Amazon explores new technology
When announcing the sale, McKee had said that the partnership with Amazon would bring more technological innovation. Indeed, in the past five years, Amazon has continuously introduced its own new technology to Whole Foods Market, hoping that this supermarket chain, which focuses on organic fresh food, will also be more cool in terms of consumer experience.
Over the past few years, Amazon has continued to explore a more convenient and unmanned shopping experience, piloting and deploying it in brick-and-mortar stores such as Amazon Go, Amazon Fresh, and Whole Foods. As one of the most visited brick-and-mortar stores, Whole Foods plays a key role in Amazon’s quest for new shopping technology.
Starting in March this year, Amazon began piloting Amazon GO cashierless payments at Whole Foods Market. Users only need to carry smartcell phone, verify your Amazon account through the Amazon Go app, and you can check out without paying. The mobile app will instantly debit the credit card linked to your Amazon account. In addition, Amazon One palmprint payment is also a cool payment technology introduced by Amazon to Whole Foods Market. After users enter their palmprints on Amazon One, they can pay directly by swiping their palms. At present, more than 20 Whole Foods supermarkets have introduced palmprint payment, and more than 60 stores will be added this year.
These new technologies will also create controversy for Amazon. At a Whole Foods Market in Washington, D.C., Amazon deployed its Just Walk Out payment technology, which allows consumers to take their products and leave without the need for self-scanning. But the technology, which deploys hundreds of cameras in supermarkets to monitor consumers’ every move as they select items on the shelves, has sparked protests from user privacy rights groups.
Dash Cart is also a new technology that Amazon is about to pilot at Whole Foods Market. This technology sets sensors on the shopping cart, and consumers can complete the payment and leave directly in the shopping cart with their mobile phones. Since no cameras are used to monitor consumers, the Dash Cart technology is relatively less controversial, and the possibility of future deployment will be much smoother than Just Walk Out.
In addition, Whole Foods has made great strides in its e-commerce business. Whole Foods’ online orders more than tripled in 2020 thanks to the demand for online shopping brought about by the COVID-19 pandemic. In response to delivery demand in the New York area, Whole Foods has also opened a store in New York that is closed to the public, dedicated to fulfilling online orders. Before the outbreak of the new crown epidemic, online sales accounted for only 2-3% of the $800 billion grocery market in the United States. But by 2021, that proportion has grown dramatically to 10-11%. Thanks to Amazon’s delivery network, Whole Foods Markets in more than 60 cities has launched a “two-hour home delivery” service for Prime Now members.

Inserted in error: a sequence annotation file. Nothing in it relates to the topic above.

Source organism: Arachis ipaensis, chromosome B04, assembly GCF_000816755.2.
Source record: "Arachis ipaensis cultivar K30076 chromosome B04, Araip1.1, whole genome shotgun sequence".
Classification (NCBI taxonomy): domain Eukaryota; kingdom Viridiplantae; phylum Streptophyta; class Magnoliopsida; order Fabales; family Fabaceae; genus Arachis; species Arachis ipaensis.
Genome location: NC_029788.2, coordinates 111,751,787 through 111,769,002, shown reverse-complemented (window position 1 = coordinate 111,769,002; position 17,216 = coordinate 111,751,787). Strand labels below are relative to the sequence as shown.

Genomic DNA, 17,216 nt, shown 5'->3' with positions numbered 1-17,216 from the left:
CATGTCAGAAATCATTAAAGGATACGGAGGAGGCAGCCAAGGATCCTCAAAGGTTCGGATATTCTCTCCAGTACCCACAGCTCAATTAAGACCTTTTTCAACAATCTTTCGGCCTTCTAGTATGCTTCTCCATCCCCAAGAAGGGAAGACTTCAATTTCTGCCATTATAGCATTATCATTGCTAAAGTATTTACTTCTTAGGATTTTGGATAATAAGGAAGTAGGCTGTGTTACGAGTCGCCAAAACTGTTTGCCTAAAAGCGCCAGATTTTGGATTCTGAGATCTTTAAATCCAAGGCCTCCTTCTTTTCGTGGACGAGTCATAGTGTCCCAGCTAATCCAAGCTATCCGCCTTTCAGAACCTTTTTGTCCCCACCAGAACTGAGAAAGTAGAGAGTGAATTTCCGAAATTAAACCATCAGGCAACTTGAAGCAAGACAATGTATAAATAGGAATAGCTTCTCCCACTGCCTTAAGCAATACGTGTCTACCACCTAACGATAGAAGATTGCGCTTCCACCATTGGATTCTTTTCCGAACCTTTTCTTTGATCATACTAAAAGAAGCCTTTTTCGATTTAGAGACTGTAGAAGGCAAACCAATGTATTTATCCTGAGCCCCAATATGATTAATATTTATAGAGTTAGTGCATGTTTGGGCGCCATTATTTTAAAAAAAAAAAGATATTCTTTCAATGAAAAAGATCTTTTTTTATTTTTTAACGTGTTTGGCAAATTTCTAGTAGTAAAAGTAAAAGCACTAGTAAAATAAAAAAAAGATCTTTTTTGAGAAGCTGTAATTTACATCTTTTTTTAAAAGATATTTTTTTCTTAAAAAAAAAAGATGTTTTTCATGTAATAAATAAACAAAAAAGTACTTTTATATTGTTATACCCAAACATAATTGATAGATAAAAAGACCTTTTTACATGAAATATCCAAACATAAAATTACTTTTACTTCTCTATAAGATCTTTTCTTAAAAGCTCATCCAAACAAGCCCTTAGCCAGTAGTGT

The road to offline expansion is frustrated
While acquiring Whole Foods, Amazon is actively exploring its own brick-and-mortar business. In the past few years, Amazon has opened more than 60 Amazon Fresh stores, 25 Amazon Go stores, and 1 Amazon Style clothing store. Adding in the previous brick-and-mortar bookstores, 4-star review stores, and store-in-shops, Amazon has more than 150 brick-and-mortar stores (excluding Whole Foods stores).
However, Amazon’s offline business development does not appear to be entirely satisfactory. In March, Amazon’s first-quarter results reported its first loss in seven years, and the president of Amazon’s retail business quietly resigned. Amazon then announced the closure of all 68 brick-and-mortar bookstores, 4-star review stores, and store-in-shops. But other types of offline stores will continue to operate.
As Amazon’s most important offline business, Whole Foods doesn’t seem to have significantly improved its performance. According to a Placer.ai traffic survey in March, Whole Foods’ traffic is now at the same level as it was before the 2017 sale. This month, Whole Foods announced the closure of six underperforming stores for the first time since the 2017 sale.
Whole Foods’ market share in U.S. food sales is now just 1 percent, according to market research firm Numerator, and e-commerce giant Amazon’s share of U.S. food sales is just over 2 percent if you add online business. By comparison, retail giant Walmart has 19% of the U.S. market and Kroger’s has 9%. However, Walmart has more than 2,800 stores in the United States.
Like the domestic e-commerce giant Alibaba and many department stores, Amazon also has the dream of “new retail”, trying to organically combine its dominant online business with offline physical stores through mergers and acquisitions, and realize online sales through new technologies. Online and offline integrated shopping experience. The $13.7 billion acquisition of Whole Foods Market is the most critical step in Amazon’s offline shopping exploration.
Five years on, Whole Foods looks unchanged, but Amazon’s new technology is everywhere. It is worth mentioning that in September this year, the 42-year-old Whole Foods Market will welcome its second CEO. Co-founder McKee, 69, will step down as CEO at that time, handing over the management of the company to COO Jason Buechel, who is only 37 years old. Perhaps under Butcher’s leadership, Whole Foods will be more aggressive in deploying Amazon’s new technology. (Text / Zheng Jun)